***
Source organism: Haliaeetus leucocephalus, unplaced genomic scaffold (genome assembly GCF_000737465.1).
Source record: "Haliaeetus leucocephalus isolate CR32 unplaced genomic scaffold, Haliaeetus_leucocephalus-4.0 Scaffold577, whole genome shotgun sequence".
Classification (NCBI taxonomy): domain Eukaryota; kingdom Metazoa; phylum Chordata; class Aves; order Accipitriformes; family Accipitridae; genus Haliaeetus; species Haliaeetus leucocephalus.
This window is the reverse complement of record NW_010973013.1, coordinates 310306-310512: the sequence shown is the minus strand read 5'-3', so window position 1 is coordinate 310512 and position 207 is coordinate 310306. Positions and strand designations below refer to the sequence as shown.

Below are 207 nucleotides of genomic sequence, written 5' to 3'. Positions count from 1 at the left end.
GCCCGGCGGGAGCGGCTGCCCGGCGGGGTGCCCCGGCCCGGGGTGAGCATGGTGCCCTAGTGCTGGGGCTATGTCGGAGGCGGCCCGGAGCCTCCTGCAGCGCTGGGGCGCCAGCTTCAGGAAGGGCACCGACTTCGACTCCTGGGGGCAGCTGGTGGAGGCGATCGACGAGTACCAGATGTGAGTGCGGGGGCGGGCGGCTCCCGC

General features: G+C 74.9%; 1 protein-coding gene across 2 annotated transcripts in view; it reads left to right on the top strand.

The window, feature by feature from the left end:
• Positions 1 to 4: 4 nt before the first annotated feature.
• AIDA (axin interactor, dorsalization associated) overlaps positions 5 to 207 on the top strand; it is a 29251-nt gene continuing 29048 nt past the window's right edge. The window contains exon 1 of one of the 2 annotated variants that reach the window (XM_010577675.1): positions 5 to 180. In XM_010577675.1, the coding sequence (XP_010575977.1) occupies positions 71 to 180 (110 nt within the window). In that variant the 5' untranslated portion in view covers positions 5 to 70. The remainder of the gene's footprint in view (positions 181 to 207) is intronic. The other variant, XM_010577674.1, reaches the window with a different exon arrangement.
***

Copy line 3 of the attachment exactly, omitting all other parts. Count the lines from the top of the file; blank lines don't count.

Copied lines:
Classification (NCBI taxonomy): domain Eukaryota; kingdom Metazoa; phylum Chordata; class Aves; order Accipitriformes; family Accipitridae; genus Haliaeetus; species Haliaeetus leucocephalus.